We can say (and we have said), “It starts with believing that the answers are within yourself and not so much in a system designed by someone else.”

But we can’t really show you our day, because it’s not a matter of marching the children through stacks of curriculum and skills, not a matter of standardized test prep, not a matter of magic found in routines and schedules. We make pretty plans and lists but we depart from them as the spirit leads, and what arises in their place is almost always better…and we don’t even know how to say that in a short, online conversation! We older moms are frustrated, too, because what we really want is to get off this computer and invite you over to our houses for the day so you can just watch us do what we do, but we can’t. We have these articles and Facebook and forum chats that we are eager to share with you, but you’ll have to walk that lonesome valley to make it your own.

Read the books. Buy books for your children and for yourself. Determine who you want to be as a parent and as your child’s guide through his formative years and BE that person, no matter what anybody says, no matter if you get tired or lonely or start to doubt yourself. Be who you are called to be. Learn to see the human growth of the child standing in front of you, and to be honest with yourself about whether he is growing in wisdom, in stature, and in favor with God and man. Does he lean toward beauty? Can he recognize truth and wisdom? Is he curious? Is he happy? Is he acquiring the kinds of useful skills upon which he can build more knowledge and skills? Whatever you believe education to be “for,” are you seeing the fruit of that pursuit in your home or do you need to make changes so that the entire family is living and growing again?

See, I can tell you the books my seventeen-year-old son is reading this year, and I can give you a few snapshots of our discussions. What I can’t do is explain exactly how homeschooling in this highly relational way is superior to even the best private schools. Not really. It has something to do with that connection between parent and child. It has a lot to do with the continuity of having a single very attached teacher through their whole childhood. The power, the absolute power of being able to refer to lessons he learned at 4, 8, 12, as he goes on? To make those connections to pivotal moments in his education and upbringing as you encounter the same principles in his rhetoric level books? AMAZING growth, amazing love, amazing connection — this is why homeschooling in this switched-on way is so effective. You were there for the whole thing. You were there to show him the world from birth. And you were there to help him learn to express his reactions to all that he sees and thinks, through writing, speaking, drawing, painting, and living.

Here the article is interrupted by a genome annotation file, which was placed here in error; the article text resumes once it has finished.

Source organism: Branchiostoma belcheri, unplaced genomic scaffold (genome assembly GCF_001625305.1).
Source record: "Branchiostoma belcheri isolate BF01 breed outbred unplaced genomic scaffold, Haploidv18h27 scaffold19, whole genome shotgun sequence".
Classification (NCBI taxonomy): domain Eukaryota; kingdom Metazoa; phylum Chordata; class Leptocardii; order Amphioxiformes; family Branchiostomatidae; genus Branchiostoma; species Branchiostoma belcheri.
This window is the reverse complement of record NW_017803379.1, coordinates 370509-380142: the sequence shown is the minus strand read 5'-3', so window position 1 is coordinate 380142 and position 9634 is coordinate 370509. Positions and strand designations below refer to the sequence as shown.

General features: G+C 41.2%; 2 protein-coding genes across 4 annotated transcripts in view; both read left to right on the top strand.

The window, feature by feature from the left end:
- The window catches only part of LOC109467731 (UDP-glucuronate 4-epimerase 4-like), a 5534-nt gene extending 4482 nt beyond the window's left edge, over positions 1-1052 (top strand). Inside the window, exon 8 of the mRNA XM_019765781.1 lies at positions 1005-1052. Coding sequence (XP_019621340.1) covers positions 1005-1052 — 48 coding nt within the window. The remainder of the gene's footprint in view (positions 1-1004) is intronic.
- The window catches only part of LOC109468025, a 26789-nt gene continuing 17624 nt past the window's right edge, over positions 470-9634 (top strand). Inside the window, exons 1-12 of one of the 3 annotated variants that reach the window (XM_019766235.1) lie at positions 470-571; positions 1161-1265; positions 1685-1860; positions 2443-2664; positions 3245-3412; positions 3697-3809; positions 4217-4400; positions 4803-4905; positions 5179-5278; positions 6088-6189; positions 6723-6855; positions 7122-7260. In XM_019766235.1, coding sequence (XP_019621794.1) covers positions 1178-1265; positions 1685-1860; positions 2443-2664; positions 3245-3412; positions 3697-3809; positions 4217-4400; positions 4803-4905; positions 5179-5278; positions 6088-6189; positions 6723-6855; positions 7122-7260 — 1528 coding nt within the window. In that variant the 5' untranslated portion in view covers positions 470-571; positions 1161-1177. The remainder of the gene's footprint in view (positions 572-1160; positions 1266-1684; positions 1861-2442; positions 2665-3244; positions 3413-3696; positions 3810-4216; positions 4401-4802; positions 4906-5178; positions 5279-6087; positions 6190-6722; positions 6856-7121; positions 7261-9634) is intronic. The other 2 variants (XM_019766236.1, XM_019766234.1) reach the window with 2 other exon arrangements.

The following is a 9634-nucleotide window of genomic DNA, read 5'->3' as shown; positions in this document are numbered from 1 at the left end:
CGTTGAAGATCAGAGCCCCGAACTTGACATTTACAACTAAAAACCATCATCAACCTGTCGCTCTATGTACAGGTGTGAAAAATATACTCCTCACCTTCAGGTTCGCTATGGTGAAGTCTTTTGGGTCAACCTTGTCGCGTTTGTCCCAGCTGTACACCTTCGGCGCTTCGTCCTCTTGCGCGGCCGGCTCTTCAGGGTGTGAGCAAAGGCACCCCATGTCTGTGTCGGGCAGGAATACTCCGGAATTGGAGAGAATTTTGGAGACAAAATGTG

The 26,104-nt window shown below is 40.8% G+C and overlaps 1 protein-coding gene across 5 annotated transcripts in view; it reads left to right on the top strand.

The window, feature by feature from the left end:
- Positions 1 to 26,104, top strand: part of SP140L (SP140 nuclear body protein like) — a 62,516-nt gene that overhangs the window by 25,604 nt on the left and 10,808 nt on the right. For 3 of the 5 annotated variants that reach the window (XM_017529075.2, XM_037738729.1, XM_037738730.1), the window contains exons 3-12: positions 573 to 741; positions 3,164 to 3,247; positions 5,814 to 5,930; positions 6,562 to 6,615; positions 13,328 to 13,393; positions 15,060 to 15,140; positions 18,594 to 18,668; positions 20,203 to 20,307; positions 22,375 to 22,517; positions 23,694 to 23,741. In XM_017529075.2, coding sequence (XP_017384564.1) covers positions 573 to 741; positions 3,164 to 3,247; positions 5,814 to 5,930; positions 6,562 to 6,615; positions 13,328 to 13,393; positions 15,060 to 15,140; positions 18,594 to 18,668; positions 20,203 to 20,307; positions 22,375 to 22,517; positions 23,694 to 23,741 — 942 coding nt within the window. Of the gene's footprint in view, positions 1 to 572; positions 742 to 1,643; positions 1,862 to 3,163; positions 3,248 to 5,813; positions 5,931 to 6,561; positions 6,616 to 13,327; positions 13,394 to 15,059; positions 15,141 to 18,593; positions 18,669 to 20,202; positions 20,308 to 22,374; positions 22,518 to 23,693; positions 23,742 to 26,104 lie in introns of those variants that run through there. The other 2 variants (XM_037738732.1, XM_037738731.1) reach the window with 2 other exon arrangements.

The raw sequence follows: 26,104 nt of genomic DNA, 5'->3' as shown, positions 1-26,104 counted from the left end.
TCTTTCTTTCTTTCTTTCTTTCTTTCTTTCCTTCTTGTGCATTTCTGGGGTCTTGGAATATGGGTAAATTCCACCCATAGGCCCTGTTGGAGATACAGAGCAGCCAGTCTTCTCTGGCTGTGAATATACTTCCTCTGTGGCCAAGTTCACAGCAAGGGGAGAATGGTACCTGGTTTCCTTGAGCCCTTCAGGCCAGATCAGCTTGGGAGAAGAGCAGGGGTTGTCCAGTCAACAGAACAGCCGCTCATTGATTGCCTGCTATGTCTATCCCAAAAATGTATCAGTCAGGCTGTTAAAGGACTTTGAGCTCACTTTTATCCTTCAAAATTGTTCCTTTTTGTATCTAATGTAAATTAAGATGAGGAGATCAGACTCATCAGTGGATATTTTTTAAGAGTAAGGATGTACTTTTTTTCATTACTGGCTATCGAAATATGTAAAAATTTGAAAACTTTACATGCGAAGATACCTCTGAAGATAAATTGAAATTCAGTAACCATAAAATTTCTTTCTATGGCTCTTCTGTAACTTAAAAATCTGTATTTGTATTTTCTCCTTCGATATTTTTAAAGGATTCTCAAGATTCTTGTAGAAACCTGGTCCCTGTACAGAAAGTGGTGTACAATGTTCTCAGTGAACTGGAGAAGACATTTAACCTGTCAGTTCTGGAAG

You will see your children live a life changed, shaped and molded by virtuous things. Heroes, wisdom, beauty, truth, knowledge, skills, faith, wonder — nobody spends their day seeking these things without being changed. You will be changed, too.

This type of transforming growth does not come by workbooks and canned curriculum. You can start with somebody’s list, but if you aren’t open to the spirit leading you and the rabbit trails being of greater worth than the plan, then this style might not be for you. If you can’t listen to your child explain in wonder how a book has changed his life (with all the connections and lessons he’s learned, just pouring out of him, as he becomes your teacher for the moment) and follow that by tossing your study guide out the window because the student has obviously learned all he needed to learn for now…then this style might not be for you. If you are not interested in spending your spare time reading and listening and thinking and learning and praying so that you have more to pour out in the unexpected moments, then this style might not be for you.

But if this type of organic classical education is for you, and you are ready to tell the world that college and career ready skills might be a by-product of your child’s education but they will never be the goal, and you thumb your nose at the standardized tests and you no longer yearn to be rich enough to send your child to the “best” prep school, and you know that truth leads to more truth so you have time to figure it out and you have the diligence to pursue it…you will reap what you sow. Sow these things into your children and into your own heart and you will reap a beautiful and bountiful harvest.

After a very hard winter (literally and metaphorically) I am seeing the buds and shoots. Spring is here. The crop is promising, and I have no regrets.